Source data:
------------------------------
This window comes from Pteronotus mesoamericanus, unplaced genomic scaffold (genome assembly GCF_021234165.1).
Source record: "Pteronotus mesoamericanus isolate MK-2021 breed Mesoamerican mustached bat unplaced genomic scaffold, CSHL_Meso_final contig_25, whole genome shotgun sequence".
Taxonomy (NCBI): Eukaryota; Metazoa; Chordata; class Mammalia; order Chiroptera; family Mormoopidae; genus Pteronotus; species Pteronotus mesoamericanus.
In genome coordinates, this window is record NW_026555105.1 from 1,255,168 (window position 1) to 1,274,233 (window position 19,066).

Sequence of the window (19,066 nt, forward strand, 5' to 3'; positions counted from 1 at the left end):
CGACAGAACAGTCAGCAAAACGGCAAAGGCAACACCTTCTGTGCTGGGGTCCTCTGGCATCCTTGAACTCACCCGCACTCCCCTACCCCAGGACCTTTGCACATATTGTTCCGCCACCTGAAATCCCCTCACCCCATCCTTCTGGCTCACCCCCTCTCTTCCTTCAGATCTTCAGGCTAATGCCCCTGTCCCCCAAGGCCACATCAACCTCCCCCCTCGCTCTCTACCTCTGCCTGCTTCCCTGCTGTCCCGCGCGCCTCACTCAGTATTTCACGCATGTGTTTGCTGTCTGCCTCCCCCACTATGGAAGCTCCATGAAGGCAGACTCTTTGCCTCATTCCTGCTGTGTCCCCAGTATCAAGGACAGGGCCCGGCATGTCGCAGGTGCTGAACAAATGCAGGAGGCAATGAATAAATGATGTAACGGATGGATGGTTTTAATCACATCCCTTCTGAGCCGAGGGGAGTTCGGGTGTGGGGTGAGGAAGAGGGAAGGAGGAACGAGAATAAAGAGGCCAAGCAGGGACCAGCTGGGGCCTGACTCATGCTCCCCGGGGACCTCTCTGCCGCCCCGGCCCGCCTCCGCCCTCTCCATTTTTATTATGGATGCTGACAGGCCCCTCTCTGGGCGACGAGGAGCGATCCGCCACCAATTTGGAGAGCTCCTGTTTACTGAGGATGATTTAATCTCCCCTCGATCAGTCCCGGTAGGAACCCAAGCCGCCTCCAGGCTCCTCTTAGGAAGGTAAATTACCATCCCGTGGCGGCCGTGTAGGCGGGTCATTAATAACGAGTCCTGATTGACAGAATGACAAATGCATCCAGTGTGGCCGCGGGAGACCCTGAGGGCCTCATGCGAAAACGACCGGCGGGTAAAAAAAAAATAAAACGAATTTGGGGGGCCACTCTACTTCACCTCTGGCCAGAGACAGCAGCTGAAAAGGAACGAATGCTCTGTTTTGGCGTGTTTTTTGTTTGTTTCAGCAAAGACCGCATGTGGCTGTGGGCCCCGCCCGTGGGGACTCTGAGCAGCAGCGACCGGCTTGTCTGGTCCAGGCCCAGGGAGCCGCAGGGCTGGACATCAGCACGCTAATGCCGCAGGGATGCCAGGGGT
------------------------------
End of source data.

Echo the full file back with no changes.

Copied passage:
This window comes from Pteronotus mesoamericanus, unplaced genomic scaffold (genome assembly GCF_021234165.1).
Source record: "Pteronotus mesoamericanus isolate MK-2021 breed Mesoamerican mustached bat unplaced genomic scaffold, CSHL_Meso_final contig_25, whole genome shotgun sequence".
Taxonomy (NCBI): Eukaryota; Metazoa; Chordata; class Mammalia; order Chiroptera; family Mormoopidae; genus Pteronotus; species Pteronotus mesoamericanus.
In genome coordinates, this window is record NW_026555105.1 from 1,255,168 (window position 1) to 1,274,233 (window position 19,066).

Sequence of the window (19,066 nt, forward strand, 5' to 3'; positions counted from 1 at the left end):
CGACAGAACAGTCAGCAAAACGGCAAAGGCAACACCTTCTGTGCTGGGGTCCTCTGGCATCCTTGAACTCACCCGCACTCCCCTACCCCAGGACCTTTGCACATATTGTTCCGCCACCTGAAATCCCCTCACCCCATCCTTCTGGCTCACCCCCTCTCTTCCTTCAGATCTTCAGGCTAATGCCCCTGTCCCCCAAGGCCACATCAACCTCCCCCCTCGCTCTCTACCTCTGCCTGCTTCCCTGCTGTCCCGCGCGCCTCACTCAGTATTTCACGCATGTGTTTGCTGTCTGCCTCCCCCACTATGGAAGCTCCATGAAGGCAGACTCTTTGCCTCATTCCTGCTGTGTCCCCAGTATCAAGGACAGGGCCCGGCATGTCGCAGGTGCTGAACAAATGCAGGAGGCAATGAATAAATGATGTAACGGATGGATGGTTTTAATCACATCCCTTCTGAGCCGAGGGGAGTTCGGGTGTGGGGTGAGGAAGAGGGAAGGAGGAACGAGAATAAAGAGGCCAAGCAGGGACCAGCTGGGGCCTGACTCATGCTCCCCGGGGACCTCTCTGCCGCCCCGGCCCGCCTCCGCCCTCTCCATTTTTATTATGGATGCTGACAGGCCCCTCTCTGGGCGACGAGGAGCGATCCGCCACCAATTTGGAGAGCTCCTGTTTACTGAGGATGATTTAATCTCCCCTCGATCAGTCCCGGTAGGAACCCAAGCCGCCTCCAGGCTCCTCTTAGGAAGGTAAATTACCATCCCGTGGCGGCCGTGTAGGCGGGTCATTAATAACGAGTCCTGATTGACAGAATGACAAATGCATCCAGTGTGGCCGCGGGAGACCCTGAGGGCCTCATGCGAAAACGACCGGCGGGTAAAAAAAAAATAAAACGAATTTGGGGGGCCACTCTACTTCACCTCTGGCCAGAGACAGCAGCTGAAAAGGAACGAATGCTCTGTTTTGGCGTGTTTTTTGTTTGTTTCAGCAAAGACCGCATGTGGCTGTGGGCCCCGCCCGTGGGGACTCTGAGCAGCAGCGACCGGCTTGTCTGGTCCAGGCCCAGGGAGCCGCAGGGCTGGACATCAGCACGCTAATGCCGCAGGGATGCCAGGGGT